Within the stud welding world, technicians can utilize several different types of operations, depending on materials and other specifications. While stud welding is one of the older branches of electrical welding, dating back as far as the early 1900s in the shipbuilding industry, the operations and technology have developed greatly beyond their original purposes. Today, welders can use drawn arc, capacitor discharge (CD), and short-cycle welding for anything from composite construction to electrical enclosures. The supplies required for stud welding can be equally wide-ranging in dimensions, materials, and function. No matter what kind of stud welding process you’re using or how big or small your project, Northland Fastening Systems (NFS) provides a comprehensive range of tools for rent or purchase, studs, welding accessories, repairs, and technical guidance.
The short-cycle stud welding process can sometimes be considered a combination of drawn arc operations and CD studs. While this is partially true, short-cycle welding as a complete operation is much more complex and multifaceted than simply that.
Stud Welding Process
The welding sequence of a short-cycle operation follows the same pattern as drawn arc welding, but it uses higher currents and shorter welding times (about 10-100 milliseconds). Overall, short-cycle welding is also best suited for installing studs with no greater than ½″ diameters on thin metal sheets. Most welding technicians will use shielding gas to improve the weld result of a short cycle process.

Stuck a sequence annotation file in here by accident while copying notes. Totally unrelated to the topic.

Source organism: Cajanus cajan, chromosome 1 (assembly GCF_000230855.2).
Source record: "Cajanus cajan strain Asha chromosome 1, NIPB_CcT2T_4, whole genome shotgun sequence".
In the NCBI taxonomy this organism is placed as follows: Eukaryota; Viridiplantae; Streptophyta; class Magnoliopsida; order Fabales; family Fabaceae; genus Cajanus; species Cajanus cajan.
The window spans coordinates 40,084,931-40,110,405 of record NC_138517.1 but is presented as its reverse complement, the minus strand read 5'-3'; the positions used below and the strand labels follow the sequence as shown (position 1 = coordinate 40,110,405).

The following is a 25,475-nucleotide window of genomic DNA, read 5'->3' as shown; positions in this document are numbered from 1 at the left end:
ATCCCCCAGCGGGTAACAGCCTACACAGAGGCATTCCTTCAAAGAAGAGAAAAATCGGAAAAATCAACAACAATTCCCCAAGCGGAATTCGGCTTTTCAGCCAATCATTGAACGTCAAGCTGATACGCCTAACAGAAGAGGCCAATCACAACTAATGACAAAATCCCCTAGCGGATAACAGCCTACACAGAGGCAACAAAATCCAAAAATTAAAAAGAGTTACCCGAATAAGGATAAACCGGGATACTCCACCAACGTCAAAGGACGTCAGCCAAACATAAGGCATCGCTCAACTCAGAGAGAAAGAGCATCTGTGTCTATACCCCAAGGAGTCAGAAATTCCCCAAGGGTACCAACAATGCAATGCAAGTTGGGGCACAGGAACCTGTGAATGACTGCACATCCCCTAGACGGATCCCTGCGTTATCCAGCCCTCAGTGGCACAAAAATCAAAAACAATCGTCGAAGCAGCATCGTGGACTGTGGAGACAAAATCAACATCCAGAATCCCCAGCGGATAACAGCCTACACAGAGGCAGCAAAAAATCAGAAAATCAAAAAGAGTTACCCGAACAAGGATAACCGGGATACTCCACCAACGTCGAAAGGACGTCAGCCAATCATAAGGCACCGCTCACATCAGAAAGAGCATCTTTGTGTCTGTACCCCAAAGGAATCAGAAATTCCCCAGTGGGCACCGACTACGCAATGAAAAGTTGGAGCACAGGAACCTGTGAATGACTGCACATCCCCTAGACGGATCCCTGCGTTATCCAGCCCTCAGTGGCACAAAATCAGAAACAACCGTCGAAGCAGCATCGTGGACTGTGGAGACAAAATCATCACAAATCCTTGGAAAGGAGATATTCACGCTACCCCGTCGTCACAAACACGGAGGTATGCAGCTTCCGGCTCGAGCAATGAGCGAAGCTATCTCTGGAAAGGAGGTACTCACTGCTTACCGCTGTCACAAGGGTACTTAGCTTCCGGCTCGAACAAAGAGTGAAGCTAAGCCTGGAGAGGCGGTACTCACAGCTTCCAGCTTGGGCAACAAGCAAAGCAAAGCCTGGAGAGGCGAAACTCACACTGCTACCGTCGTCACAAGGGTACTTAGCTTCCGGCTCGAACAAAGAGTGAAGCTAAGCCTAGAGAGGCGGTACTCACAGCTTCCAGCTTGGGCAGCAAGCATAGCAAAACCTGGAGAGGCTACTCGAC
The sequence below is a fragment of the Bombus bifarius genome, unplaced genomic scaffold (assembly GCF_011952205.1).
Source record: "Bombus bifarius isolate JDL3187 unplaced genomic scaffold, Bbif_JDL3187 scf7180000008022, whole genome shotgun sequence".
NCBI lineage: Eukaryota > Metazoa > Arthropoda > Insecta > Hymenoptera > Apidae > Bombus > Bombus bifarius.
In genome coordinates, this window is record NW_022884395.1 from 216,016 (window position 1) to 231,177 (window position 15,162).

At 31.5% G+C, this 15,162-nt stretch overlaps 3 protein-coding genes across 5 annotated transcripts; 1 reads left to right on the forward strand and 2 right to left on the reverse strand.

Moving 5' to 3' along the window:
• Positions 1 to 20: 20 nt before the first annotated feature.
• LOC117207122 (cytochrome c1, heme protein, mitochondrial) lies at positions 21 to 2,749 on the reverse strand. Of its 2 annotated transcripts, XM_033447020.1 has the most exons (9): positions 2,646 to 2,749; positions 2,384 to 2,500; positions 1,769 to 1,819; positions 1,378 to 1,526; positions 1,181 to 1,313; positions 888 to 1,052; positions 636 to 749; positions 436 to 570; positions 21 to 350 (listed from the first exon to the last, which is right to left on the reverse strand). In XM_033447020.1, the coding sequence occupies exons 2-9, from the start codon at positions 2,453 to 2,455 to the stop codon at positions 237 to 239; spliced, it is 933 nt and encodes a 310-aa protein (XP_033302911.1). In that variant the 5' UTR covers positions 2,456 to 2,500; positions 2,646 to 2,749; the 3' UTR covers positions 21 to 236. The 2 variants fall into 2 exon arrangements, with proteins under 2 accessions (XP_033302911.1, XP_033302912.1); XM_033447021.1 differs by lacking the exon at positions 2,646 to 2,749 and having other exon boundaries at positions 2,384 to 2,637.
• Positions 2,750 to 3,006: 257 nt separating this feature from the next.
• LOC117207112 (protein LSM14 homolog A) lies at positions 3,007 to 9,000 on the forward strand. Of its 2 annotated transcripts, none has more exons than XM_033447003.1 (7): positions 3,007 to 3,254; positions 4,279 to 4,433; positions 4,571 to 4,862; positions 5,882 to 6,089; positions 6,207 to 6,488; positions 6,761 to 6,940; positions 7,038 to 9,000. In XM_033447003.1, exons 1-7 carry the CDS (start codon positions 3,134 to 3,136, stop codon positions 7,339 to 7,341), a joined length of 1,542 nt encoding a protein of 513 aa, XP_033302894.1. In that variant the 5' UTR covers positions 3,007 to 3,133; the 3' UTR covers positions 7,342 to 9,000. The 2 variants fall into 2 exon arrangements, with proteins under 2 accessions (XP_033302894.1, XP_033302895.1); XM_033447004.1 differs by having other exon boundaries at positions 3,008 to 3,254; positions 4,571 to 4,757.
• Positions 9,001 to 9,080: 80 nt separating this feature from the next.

Compared to drawn arc or CD operations, short-cycle welding is useful for installing studs that are not in a vertical position. Due to the quick weld time, molten metal at the weld point doesn’t have time for gravity to create drips and runs. With the fast weld, technicians don’t need to use ceramic ferrules, and in controlled environments they may even be able to eliminate shielding gas requirements.
Dimensions best suited to a short-cycle weld operation range from 1.7mm to 2mm for welding surfaces and thinnest CD studs to ½″ drawn arc studs. Three phase power supplies of 415 volts are recommended. Keep in mind how extension cables may affect your power.
Short-cycle welding can have risks of porous connection points if not performed correctly and with the right stud dimensions and welding surface materials. When done correctly, short-cycle stud welding has lower equipment costs, can be done with greater tolerances, and can even be worked into automated systems. For the right application, short-cycle welding is a convenient process that requires fewer accessories and additional tools than CD or drawn arc operations.